How to lower business maintenance costs over the long run

By Brooke Chaplan

Given its indirect relationship to your bottom line, maintenance of various types can seem like a necessary evil or even a distraction at times. The fact is, though, that if your building and equipment aren’t properly maintained, you risk major disruption to your business that could be far more costly than any required maintenance. Fortunately, though you can’t eliminate maintenance completely, there are ways to lower its costs over time. To help you re-evaluate your maintenance expenses, here are a few tips to help you keep them under control.

Invest in quality

At some point, most equipment in your business will move beyond the need for maintenance and to the need for replacement. When that time comes, it’s important to replace your current equipment with the highest-quality new equipment you can afford. Don’t be tempted by something that’s priced low if it’s not going to last you as long as it should or if it will require major maintenance expenses while you own it. To be sure you’re making a wise investment, be certain to do research before you make a purchase.

Perform the proper repairs

As buildings age, they begin to deteriorate. Increased building maintenance costs come with this deterioration. Fortunately, if the proper repairs are performed, a building can be rescued, preventing expensive replacement down the road. The key to successful building maintenance is catching the damage early before so much of the building has deteriorated that it is impossible or impractical to salvage. The right repairs done in the right way, though, can help save you a lot of money in maintenance over the life of the building.

Regular inspections

Though major maintenance costs don’t necessarily have to be an ongoing expense, ongoing inspections should be an ongoing cost. When it comes to buildings or any type of equipment that your company uses, regular inspections are crucial to help prevent major maintenance headaches. Even items that are considered “maintenance-free” should be inspected at regular intervals to ensure that no unexpected wear and tear has taken place. Without these inspections, you’re simply setting yourself up for expensive maintenance or potentially catastrophic failures down the road.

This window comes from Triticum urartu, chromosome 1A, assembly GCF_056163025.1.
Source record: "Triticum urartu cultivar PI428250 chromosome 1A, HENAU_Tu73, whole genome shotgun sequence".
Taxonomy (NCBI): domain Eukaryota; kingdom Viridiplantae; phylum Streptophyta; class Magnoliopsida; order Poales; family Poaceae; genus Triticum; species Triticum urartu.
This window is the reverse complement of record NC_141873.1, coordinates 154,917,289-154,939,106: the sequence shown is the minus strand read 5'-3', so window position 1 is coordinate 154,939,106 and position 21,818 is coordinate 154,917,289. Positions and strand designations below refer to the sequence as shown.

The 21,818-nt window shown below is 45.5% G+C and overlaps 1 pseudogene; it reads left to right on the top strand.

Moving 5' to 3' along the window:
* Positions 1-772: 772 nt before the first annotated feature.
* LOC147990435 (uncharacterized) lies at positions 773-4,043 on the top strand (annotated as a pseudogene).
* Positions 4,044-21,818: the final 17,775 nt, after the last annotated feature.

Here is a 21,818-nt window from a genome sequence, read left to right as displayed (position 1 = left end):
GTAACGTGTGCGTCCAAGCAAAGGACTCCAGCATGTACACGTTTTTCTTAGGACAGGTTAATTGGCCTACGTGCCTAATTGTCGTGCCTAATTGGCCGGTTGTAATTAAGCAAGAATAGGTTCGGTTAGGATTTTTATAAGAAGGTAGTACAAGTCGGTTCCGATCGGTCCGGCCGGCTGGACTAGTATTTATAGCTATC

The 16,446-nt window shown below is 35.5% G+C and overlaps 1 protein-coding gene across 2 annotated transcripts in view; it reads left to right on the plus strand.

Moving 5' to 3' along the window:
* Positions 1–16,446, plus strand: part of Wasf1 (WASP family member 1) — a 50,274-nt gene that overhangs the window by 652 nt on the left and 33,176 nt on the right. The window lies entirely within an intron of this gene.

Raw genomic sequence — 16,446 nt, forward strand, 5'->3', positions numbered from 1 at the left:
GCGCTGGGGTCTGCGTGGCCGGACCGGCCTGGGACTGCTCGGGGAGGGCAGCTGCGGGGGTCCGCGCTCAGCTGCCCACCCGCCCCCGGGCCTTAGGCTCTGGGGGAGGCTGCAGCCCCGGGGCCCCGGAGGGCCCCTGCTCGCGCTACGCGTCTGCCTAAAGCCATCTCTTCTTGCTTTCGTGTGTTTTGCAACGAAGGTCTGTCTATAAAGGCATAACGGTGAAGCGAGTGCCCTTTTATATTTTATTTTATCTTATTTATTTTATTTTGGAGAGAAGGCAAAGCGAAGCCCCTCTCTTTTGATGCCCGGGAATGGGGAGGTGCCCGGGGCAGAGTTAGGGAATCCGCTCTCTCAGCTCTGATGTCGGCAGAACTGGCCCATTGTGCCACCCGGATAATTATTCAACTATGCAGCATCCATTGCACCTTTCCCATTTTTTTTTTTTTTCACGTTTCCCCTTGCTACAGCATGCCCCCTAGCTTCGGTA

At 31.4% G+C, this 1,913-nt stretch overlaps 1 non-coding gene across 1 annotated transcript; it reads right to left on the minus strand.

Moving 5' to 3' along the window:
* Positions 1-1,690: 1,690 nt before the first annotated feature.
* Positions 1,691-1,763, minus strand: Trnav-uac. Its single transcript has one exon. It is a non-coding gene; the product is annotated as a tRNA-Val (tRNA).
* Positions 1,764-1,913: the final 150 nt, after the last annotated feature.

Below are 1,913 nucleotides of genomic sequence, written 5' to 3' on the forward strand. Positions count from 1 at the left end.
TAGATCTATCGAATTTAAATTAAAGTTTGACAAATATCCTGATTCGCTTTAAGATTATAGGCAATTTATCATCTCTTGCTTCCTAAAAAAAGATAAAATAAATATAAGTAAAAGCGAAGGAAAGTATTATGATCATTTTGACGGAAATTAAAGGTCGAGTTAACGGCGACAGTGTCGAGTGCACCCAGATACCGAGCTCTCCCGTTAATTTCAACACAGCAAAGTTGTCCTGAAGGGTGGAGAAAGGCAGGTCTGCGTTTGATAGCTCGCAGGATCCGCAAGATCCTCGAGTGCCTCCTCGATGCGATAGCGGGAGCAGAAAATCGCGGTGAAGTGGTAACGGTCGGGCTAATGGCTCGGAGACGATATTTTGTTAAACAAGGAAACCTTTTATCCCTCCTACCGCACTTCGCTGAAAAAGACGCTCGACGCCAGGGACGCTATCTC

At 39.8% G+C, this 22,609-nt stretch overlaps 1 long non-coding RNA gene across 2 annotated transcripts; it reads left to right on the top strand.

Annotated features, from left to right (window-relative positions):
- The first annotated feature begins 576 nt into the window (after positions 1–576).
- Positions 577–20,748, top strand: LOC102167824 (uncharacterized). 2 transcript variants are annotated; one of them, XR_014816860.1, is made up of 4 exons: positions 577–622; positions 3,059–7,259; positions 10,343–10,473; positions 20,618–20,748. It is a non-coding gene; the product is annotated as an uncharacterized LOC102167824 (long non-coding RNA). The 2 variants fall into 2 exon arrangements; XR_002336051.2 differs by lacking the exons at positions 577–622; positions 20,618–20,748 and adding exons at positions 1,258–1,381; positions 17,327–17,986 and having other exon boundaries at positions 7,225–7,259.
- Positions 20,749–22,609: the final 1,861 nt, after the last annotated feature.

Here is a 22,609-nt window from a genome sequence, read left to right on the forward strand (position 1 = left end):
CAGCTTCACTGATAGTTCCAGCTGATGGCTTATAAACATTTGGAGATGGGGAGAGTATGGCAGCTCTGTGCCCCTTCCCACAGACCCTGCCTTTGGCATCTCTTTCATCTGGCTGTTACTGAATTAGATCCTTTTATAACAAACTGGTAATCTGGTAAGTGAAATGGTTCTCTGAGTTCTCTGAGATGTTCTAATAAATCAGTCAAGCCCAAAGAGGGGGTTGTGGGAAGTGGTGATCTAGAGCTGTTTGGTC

Change your procedures

Sometimes, all that is required to lower maintenance costs is to change how you use the equipment requiring maintenance. Every piece of equipment, no matter how simple, has a specific way in which it should be used. It’s important to be aware of these best practices and then inform those employees who use that particular piece of equipment. By taking care of the equipment, the need for maintenance will likely be less frequent and will typically be less expensive when it is required.

Ask around

When it comes to reducing maintenance costs, it’s important to get input from as many stakeholders as possible. To be sure, the company that designed and built a certain piece of equipment should have a say, as they know the parameters in which the equipment best performs. Employees who use the equipment should also have a say, though, as they know how the equipment actually performs in the context of your specific business. By gaining input from multiple parties, you will arrive at accurate conclusions and ensure everyone takes ownership in reducing your company’s maintenance costs.


Brooke Chaplan is a freelance writer and blogger. She lives and works out of her home in Los Lunas, New Mexico. She loves the outdoors and spends most of her time hiking, biking, and gardening. For more information, contact Brooke via Facebook at or Twitter @BrookeChaplan

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